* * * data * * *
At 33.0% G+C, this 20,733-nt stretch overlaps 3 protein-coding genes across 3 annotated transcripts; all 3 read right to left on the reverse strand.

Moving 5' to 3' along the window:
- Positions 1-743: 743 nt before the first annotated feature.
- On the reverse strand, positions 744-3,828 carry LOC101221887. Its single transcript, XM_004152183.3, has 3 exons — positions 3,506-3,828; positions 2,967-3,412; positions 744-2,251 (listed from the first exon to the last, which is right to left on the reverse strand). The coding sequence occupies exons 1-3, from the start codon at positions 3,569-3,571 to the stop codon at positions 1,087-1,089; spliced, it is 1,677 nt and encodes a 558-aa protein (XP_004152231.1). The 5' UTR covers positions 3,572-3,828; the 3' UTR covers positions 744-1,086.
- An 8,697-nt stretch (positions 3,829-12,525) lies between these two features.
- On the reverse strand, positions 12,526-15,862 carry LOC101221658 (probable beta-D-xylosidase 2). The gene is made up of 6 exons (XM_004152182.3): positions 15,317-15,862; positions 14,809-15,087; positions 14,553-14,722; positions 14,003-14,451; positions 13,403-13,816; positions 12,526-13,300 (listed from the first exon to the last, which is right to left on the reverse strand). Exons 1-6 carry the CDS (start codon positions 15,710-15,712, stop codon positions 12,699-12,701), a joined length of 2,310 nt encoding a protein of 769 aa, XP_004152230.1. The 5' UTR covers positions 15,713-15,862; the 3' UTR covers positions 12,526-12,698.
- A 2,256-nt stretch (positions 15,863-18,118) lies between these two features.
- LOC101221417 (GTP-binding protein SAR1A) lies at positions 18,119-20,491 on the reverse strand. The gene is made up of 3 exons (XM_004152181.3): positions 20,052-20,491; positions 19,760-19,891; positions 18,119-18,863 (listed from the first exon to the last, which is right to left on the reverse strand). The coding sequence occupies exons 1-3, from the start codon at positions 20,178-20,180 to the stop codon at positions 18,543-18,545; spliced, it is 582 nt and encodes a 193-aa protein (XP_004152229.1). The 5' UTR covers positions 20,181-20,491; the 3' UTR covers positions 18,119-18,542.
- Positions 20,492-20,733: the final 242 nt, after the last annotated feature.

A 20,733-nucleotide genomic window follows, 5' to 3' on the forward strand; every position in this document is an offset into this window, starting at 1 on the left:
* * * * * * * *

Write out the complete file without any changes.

At 33.0% G+C, this 20,733-nt stretch overlaps 3 protein-coding genes across 3 annotated transcripts; all 3 read right to left on the reverse strand.

Moving 5' to 3' along the window:
- Positions 1-743: 743 nt before the first annotated feature.
- On the reverse strand, positions 744-3,828 carry LOC101221887. Its single transcript, XM_004152183.3, has 3 exons — positions 3,506-3,828; positions 2,967-3,412; positions 744-2,251 (listed from the first exon to the last, which is right to left on the reverse strand). The coding sequence occupies exons 1-3, from the start codon at positions 3,569-3,571 to the stop codon at positions 1,087-1,089; spliced, it is 1,677 nt and encodes a 558-aa protein (XP_004152231.1). The 5' UTR covers positions 3,572-3,828; the 3' UTR covers positions 744-1,086.
- An 8,697-nt stretch (positions 3,829-12,525) lies between these two features.
- On the reverse strand, positions 12,526-15,862 carry LOC101221658 (probable beta-D-xylosidase 2). The gene is made up of 6 exons (XM_004152182.3): positions 15,317-15,862; positions 14,809-15,087; positions 14,553-14,722; positions 14,003-14,451; positions 13,403-13,816; positions 12,526-13,300 (listed from the first exon to the last, which is right to left on the reverse strand). Exons 1-6 carry the CDS (start codon positions 15,710-15,712, stop codon positions 12,699-12,701), a joined length of 2,310 nt encoding a protein of 769 aa, XP_004152230.1. The 5' UTR covers positions 15,713-15,862; the 3' UTR covers positions 12,526-12,698.
- A 2,256-nt stretch (positions 15,863-18,118) lies between these two features.
- LOC101221417 (GTP-binding protein SAR1A) lies at positions 18,119-20,491 on the reverse strand. The gene is made up of 3 exons (XM_004152181.3): positions 20,052-20,491; positions 19,760-19,891; positions 18,119-18,863 (listed from the first exon to the last, which is right to left on the reverse strand). The coding sequence occupies exons 1-3, from the start codon at positions 20,178-20,180 to the stop codon at positions 18,543-18,545; spliced, it is 582 nt and encodes a 193-aa protein (XP_004152229.1). The 5' UTR covers positions 20,181-20,491; the 3' UTR covers positions 18,119-18,542.
- Positions 20,492-20,733: the final 242 nt, after the last annotated feature.

A 20,733-nucleotide genomic window follows, 5' to 3' on the forward strand; every position in this document is an offset into this window, starting at 1 on the left: